Assuming all went well, you should now have a set of lovely painted and lacquered panels. Kenny allows the panels to cure overnight, and checks the next day for any faults, stray particles or other imperfections. He then lightly flats them out with 1500-2000 and soapy water. Once the flatting stage is done, he buffs each item by hand. His advice on polishing is as follows: “Don’t use a buffing machine, do it by hand. Machines are okay in industrial applications, or on large surface areas like car bonnets and panels, but not for scooters. Scooters have too many lines, curves and edges and a machine is too heavy and ham fisted. You’ll most likely polish straight through the paint at this early stage before it’s fully hardened.
I asked Kenny about was mixing ratios, how to mix the paint and primer correctly. He said: “I mix basecoat (metallic paint) at a ratio of 1 to 1 with basecoat thinner. I mix 2k (direct gloss): 2 to 1 with activator and 10% thinner if required. I mix 2k primer: 4 to 1 with activator and 10% thinner (some makes are possible 5 to 1). If using cellulose primer, and depending on coverage required it can be mixed 2 to 1 with thinners or even 1 to 1 for thinner coverage.
Tip: You cannot put cellulose paint over 2k primer, it will ‘crazy pave’ crack. However you can put 2k paint over cellulose primer, which is a helpful tip if buying a project scooter already in primer, they do crop up quite frequently.
Tools of the trade and environment
The last piece of advice I asked Kenny about was what bits n’ bobs he was using for the job. He told me: “These days’ guns are high-volume and low-pressure, my gun only cost £30 and gives fantastic results using 40-50psi through the regulator. For polishing I use mutton cloth and Farecla G3 regular grade paste compound to polish first, and then finish with a G3 glaze ‘Gloss Enhancer’. Another big change is I don’t run the old-fashioned paint-scheme system any more either, it’s just not economical.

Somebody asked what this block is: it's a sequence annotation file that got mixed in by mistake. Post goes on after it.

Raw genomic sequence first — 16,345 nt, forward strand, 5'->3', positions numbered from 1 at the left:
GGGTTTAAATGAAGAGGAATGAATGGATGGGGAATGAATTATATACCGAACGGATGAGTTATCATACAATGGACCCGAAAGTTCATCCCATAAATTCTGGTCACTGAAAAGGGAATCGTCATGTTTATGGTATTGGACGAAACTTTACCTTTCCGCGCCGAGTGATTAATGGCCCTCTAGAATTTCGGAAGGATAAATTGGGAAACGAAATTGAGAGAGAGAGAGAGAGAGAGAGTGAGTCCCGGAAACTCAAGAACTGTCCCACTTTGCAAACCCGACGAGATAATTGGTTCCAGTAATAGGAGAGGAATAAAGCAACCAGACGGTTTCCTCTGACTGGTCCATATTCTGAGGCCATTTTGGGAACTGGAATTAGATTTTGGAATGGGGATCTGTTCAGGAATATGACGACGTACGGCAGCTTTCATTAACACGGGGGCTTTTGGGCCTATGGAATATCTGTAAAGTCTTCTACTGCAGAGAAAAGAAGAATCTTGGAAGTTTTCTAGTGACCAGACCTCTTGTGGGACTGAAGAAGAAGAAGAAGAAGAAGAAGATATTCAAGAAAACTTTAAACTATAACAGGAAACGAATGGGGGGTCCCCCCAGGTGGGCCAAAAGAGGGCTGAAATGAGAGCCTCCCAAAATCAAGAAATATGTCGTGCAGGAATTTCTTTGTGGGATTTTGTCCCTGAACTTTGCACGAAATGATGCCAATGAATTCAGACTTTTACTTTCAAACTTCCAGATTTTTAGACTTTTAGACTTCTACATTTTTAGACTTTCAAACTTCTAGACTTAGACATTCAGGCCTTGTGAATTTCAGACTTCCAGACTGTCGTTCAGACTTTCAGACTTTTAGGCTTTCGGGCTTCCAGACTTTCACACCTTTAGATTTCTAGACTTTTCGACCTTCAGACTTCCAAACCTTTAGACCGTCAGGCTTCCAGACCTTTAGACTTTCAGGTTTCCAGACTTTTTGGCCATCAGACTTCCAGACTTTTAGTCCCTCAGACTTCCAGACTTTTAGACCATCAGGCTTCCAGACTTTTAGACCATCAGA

“I can talk a job through with a customer, decide on colour and design, and then order in any paint I want straight away. It’s easier and cheaper for both me and the customer. As for my working environment, you need clean air and warmth to spray-paint properly. The clean air isn’t just about paint contamination, it’s about health. 2k paints give the best and hardest finishes, but they contain isocyanates which can damage your health. So I have extractor vents out from both the booth and the workshop for any overspray. I use a special spray mask which filters out the harmful particulates, as well as wearing gloves and a paint suit. You have to take your health seriously when painting, as well as keeping everything clean for the job. I also pre-heat the room before I spray, turn the heaters off while spraying, and then after the correct clearance time (allowing the spray mist to be cleared by the extractors) I turn the heaters back on in order to maintain room temperature. Never have a naked flame heater near paint fumes or materials, it’s a serious hazard.”
A COUPLE OF SCOOTERS FROM KENNY
A recent customer scooter just finished and looking lovely. And another one he did which ended up in the This Is England film.
Over coming editions, we will look at the intricacies of using multiple colour schemes, which order to paint each colour in, and how to mask effectively for various styles of paint job. In later editions we will look into types of pearl, candy and flake…as well as expert airbrushing by the masters!
Words & Images: Dan
Thanks to Kenny Bradford @ KB Paintshop
ISOCYANATE IN PAINTS
Paints containing isocyanate are used extensively in motor vehicle restorations, as almost all motor vehicle repair hodyshops use 2-pack or `2k’ isocyanate¬containing paints. Isocyanates are used in some water-based paints, most base coats and almost all lacquers. ‘Water-based’ does not mean ‘isocyanate-free’, just that it is emulsion based and has reduced levels of solvents. Always paint in well ventilated areas, with efficient extraction and clean air feeds. Always wear the appropriate safety clothing.
This article was taken from the June 2016 edition of Scootering, back issues available here: www.classicmagazines.co.uk/issue/SCO/year/2016